Shopping around for a VoIP phone system can be a daunting task when there are so many different services out there with so many different options. Before you settle with any one provider and get stuck with lengthy service contracts, which we all know are a huge pain in the ass to get out of, here are three important questions to help you decide which service is right for your small business. Specifically, we’ll compare RingCentral, Vonage and Telzio.
1. What is the cost per user?
One of the reasons I’m sure you’re thinking about switching to VoIP is for the cost benefits. While VoIP does offer better calling rates, lower maintenance and less hardware than traditional PBX systems, service plans vary significantly from provider to provider, so choosing the right plan for your business needs will make all the difference in your final cost.
Most VoIP providers such as RingCentral and Vonage charge by the number of users you have. A user is any employee or phone that you need connected to your phone system. If you have 10 employees with phones then you will need at least 10 users.
Vonage plans range from $14.99 per user to $39.99 per user, and RingCentral plans range from $19.99 per user to $69.99 per user. What you need to look into are the hidden terms. To get the lower rate with RingCentral, you have to pay one year upfront.
Telzio plans include free unlimited users and range from $1 per month to $29.99 per month. Instead of paying per user, you pay per phone number and add as many users as you need to the phone number.
You should ask prospective providers about the number of devices you can actually log into with one user. Vonage limits you to three devices, RingCentral limits you to one IP phone and one mobile device, and Telzio has no limits on the number of devices you can be logged into with one user.
2. How many free minutes do I get?
If you don’t know how many minutes you’ll need each month, that’s okay. Most providers offer plans with free minutes included and some providers offer unlimited plans.
What you need to be aware of is the fair use policy, because that’s what defines what “unlimited” really means. When you find this fine print, you will notice that all providers have restrictions on what constitutes as “normal” based on how their customers call. Some are more vague than others, but you can get an idea of whether your usage will violate their terms.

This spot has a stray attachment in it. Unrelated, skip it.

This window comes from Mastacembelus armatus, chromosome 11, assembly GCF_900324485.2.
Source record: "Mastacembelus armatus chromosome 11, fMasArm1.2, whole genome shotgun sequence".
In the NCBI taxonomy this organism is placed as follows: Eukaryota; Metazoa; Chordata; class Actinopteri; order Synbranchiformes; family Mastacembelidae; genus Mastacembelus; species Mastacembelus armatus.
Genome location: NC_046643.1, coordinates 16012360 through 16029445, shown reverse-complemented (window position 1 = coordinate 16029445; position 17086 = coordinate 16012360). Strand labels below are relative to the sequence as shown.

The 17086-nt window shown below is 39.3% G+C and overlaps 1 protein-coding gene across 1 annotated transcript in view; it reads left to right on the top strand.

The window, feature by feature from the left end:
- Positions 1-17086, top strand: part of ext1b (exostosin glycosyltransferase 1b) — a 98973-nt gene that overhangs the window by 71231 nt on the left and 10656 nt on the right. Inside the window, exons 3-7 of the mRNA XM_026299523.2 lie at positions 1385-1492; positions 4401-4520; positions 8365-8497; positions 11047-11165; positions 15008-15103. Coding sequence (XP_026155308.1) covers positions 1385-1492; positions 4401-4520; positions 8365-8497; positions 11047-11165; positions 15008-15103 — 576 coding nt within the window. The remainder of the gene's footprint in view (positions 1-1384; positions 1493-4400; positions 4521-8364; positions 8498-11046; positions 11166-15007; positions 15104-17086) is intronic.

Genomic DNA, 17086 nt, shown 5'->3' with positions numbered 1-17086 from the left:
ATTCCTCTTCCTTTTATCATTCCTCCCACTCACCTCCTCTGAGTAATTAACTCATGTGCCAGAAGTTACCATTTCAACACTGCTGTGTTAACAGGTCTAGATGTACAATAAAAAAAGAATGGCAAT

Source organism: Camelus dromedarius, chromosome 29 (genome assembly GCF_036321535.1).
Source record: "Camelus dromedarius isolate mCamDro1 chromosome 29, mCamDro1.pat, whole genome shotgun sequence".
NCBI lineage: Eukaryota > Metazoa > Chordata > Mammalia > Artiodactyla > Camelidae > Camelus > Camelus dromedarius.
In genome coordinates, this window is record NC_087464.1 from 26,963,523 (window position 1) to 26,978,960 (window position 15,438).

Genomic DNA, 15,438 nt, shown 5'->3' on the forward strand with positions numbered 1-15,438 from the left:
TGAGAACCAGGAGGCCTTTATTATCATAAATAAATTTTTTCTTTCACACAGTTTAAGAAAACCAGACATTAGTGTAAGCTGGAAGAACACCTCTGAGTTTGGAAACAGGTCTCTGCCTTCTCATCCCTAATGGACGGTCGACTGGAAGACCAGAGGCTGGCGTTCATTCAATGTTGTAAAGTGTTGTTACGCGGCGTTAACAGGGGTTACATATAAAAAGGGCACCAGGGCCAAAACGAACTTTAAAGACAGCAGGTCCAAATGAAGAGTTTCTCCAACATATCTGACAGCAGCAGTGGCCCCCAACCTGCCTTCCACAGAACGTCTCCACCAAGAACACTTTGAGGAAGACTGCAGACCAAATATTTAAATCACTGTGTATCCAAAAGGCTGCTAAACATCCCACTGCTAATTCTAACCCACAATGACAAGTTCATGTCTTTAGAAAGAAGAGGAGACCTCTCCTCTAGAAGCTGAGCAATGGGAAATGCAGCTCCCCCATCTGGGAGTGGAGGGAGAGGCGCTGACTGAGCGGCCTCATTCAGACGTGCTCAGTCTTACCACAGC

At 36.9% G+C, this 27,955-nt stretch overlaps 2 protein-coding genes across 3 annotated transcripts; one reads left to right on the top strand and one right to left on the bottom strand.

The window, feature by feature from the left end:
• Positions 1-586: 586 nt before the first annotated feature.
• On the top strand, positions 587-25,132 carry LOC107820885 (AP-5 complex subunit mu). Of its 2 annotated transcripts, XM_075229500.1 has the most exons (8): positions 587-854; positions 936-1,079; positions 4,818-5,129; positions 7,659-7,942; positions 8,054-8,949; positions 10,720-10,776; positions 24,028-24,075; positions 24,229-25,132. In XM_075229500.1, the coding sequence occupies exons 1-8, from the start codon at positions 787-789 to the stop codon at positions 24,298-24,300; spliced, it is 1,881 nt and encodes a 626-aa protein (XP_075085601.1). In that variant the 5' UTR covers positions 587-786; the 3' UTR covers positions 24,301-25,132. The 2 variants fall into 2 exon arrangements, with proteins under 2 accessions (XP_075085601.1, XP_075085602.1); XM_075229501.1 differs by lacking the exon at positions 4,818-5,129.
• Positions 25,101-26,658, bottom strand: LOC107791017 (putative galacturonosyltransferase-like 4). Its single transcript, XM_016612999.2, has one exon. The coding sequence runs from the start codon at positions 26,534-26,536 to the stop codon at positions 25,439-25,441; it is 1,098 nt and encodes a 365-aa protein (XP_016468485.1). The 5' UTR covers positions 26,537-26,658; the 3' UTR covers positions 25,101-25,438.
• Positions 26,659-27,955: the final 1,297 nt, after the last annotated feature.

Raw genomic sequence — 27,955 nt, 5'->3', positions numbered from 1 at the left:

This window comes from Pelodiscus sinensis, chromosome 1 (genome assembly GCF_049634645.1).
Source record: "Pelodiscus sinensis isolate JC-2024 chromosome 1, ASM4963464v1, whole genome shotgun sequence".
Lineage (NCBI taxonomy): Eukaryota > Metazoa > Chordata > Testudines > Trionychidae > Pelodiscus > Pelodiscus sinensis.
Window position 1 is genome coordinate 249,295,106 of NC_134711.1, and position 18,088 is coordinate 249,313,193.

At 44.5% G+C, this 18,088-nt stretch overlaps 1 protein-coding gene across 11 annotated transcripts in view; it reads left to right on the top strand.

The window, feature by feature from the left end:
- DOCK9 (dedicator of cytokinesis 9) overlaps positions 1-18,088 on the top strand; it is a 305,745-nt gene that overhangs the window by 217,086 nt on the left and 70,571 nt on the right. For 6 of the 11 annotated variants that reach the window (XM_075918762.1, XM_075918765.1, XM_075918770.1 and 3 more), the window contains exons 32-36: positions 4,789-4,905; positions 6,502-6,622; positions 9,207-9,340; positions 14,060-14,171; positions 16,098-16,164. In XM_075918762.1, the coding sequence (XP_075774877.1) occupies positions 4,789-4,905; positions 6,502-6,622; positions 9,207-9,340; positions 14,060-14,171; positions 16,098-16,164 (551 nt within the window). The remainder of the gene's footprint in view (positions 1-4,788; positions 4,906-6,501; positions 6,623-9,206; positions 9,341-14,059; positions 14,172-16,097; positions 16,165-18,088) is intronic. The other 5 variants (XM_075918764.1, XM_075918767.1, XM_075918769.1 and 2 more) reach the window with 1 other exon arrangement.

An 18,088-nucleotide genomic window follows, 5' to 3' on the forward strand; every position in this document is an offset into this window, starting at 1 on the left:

RingCentral and Vonage offer up to “unlimited” calling plans per user, whereas Telzio states upfront the number of free minutes that are included with each plan. With RingCentral and Vonage, you choose a plan for each user, and with Telzio you choose a plan for each phone number where users are included and share minutes. At the end of the day, you can do a quick calculation to see what’s most cost effective for your business.
3. How do I manage my services?
Finally, who’s going to be setting up and managing your phone system? Whether it’s an IT consultant or a total newbie, you want to cut down the amount of time and effort it takes to set up your phone system and make any changes later.
You should test out the user interface of the different VoIP providers you are comparing through a demo or test run. Most providers have a dashboard where you can log into your account and manage your phone system. See how easy (or painful) it is to configure a feature or add an extension. Is it intuitive and seamless? Or does it look like it was designed in the ’90s?
Since some providers require contracts to add on users and certain features, you would need to reach out to them and sign new service to make the changes. As far as I’m concerned, the less you have to call in to any service provider, the better.
Telzio has a complete do-it-yourself platform from start to finish, so you can do everything from get a new phone number to build IVR menus to add new users all through the website. In fact, the entire service was built on the premise that you can do everything yourself, with no IT experience whatsoever.
No matter which VoIP provider you choose, know what you’re getting yourself into. I see too many people waiting to get out of two-year contracts so they can switch to a better service. You never know how the quality or support is going to be after you’ve made a commitment, and those are usually the reasons people get fed up with their service providers and want to leave – after it’s too late.